THE GOSPEL TEXT IN DESCRIBING THE HISTORY OF THE KIEVAN RULE IN THE 12TH CENTURY (ACCORDING TO THE HEGUMEN MOISEI'S CHRONICLE AND THE NIKON CHRONICLE)
Author(s)Valentina Alexandrovna Melnichuk
Kievan rule in the 12th century
Slavic languages. Baltic languages. Albanian languages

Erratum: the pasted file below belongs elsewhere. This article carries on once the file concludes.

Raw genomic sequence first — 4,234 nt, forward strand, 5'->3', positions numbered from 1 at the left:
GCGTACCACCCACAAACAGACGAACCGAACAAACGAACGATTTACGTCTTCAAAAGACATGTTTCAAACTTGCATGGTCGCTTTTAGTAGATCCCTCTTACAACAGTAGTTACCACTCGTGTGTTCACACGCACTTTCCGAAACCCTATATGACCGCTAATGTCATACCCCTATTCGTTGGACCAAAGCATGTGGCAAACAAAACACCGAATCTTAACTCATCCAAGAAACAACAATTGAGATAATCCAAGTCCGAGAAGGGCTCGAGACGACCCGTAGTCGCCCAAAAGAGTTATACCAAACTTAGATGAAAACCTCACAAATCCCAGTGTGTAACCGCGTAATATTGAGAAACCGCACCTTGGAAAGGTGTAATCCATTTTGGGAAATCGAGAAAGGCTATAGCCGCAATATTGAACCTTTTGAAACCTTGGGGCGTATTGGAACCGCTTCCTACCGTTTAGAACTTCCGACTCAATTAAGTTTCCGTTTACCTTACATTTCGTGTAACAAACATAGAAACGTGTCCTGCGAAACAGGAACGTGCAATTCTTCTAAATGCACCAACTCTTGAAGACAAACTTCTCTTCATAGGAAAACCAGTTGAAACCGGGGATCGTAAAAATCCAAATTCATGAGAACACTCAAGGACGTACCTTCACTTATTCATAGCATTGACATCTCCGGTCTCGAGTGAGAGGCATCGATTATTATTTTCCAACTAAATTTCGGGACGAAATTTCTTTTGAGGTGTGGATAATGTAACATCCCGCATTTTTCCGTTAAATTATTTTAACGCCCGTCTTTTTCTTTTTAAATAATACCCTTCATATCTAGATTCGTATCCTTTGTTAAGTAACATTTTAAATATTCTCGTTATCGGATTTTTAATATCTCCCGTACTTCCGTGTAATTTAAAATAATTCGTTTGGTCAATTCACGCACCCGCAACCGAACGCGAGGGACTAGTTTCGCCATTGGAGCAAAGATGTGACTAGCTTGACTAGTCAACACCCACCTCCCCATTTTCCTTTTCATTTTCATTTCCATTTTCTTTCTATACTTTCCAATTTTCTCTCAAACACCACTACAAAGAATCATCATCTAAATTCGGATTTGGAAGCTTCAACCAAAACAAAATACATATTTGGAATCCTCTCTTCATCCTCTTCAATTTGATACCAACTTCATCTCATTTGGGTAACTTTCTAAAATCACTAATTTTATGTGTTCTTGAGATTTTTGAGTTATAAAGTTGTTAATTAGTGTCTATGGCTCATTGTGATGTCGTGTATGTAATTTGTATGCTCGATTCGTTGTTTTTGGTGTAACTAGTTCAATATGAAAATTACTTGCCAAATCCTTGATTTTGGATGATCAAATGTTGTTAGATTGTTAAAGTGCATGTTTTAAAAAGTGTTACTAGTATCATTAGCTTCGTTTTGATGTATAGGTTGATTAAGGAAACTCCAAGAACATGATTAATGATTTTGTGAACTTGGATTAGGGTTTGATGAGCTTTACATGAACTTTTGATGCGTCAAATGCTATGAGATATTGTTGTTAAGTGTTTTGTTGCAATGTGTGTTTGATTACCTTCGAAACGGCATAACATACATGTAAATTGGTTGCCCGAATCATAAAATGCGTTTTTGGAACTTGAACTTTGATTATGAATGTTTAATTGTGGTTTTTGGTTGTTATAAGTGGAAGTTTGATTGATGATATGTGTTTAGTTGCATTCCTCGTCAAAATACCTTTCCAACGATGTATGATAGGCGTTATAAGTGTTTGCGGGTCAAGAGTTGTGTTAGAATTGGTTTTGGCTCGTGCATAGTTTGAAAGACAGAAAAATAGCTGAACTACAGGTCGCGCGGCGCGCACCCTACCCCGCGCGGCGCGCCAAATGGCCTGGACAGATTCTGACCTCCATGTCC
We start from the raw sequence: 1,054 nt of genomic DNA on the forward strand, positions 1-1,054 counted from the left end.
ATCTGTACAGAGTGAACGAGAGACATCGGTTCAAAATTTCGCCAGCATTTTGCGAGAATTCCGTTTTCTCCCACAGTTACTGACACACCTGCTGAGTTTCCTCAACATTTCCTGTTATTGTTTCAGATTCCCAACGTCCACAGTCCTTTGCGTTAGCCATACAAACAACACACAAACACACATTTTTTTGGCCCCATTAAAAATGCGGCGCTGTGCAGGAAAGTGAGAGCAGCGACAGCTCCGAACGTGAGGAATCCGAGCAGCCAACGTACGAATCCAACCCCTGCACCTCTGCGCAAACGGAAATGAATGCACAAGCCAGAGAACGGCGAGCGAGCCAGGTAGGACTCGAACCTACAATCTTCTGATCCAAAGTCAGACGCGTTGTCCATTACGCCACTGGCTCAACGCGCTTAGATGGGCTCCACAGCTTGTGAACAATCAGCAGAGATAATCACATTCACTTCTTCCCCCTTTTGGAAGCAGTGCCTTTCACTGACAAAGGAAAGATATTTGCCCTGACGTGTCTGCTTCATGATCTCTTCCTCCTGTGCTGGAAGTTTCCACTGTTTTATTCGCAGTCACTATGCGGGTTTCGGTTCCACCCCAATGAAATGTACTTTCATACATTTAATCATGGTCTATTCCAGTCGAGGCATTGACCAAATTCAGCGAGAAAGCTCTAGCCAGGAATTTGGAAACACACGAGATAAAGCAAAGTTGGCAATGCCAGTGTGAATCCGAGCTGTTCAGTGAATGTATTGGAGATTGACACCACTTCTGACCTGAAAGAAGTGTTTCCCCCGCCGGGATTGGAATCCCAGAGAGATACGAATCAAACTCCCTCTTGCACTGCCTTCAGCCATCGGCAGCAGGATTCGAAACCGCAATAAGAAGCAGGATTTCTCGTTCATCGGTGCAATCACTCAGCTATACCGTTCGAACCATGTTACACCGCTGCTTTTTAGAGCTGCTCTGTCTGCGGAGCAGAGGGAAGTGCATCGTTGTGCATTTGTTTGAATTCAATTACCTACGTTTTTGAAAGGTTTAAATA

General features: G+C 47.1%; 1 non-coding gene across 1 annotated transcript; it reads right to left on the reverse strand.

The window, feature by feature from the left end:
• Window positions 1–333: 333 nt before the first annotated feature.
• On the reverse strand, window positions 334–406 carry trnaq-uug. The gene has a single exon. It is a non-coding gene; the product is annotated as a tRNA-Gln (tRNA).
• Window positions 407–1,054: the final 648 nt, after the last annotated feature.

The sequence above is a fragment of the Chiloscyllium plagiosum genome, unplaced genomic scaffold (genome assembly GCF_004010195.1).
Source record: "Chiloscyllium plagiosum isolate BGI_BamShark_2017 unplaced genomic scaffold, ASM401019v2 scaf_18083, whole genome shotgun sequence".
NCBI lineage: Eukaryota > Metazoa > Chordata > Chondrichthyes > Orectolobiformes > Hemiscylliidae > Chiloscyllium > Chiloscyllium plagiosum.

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AbstractThis article studies the Gospel quotations in the description of the history of the 12th century Kievan rule in two compillations of East Slavic chronicles. An important problem concerning the principles of representing historical reality in a literary and historical narration is studied through the example a 12th century Kiev cronicle (compiled by hegumen Moisei (Moses)), which is interpreted as the author's text. Images of the princes created by the purposeful selection of certain literary means by the author, among which the Gospel quotes and reminiscences play the main role, provided moral accents in the stories about different episodes of almost a century-long history of Russia. It was how hegumen Moisei sought to prove legality of inheritance of the grand prince throne by Rurik Rostislavich, the great-grandson of Vladimir of Monomakh, to whom the chronicle is devoted in general. In the Nikon Chronicle, a massive chronicle compilation of the 16th century, images of the same princes as well as the history of the great Kievan rule are presented differently. In some of the plots the Gospel presentations add some strokes to the images of princes, while leading to the loss of “topical character” typical for the hegumen Moisei’s Cronicle.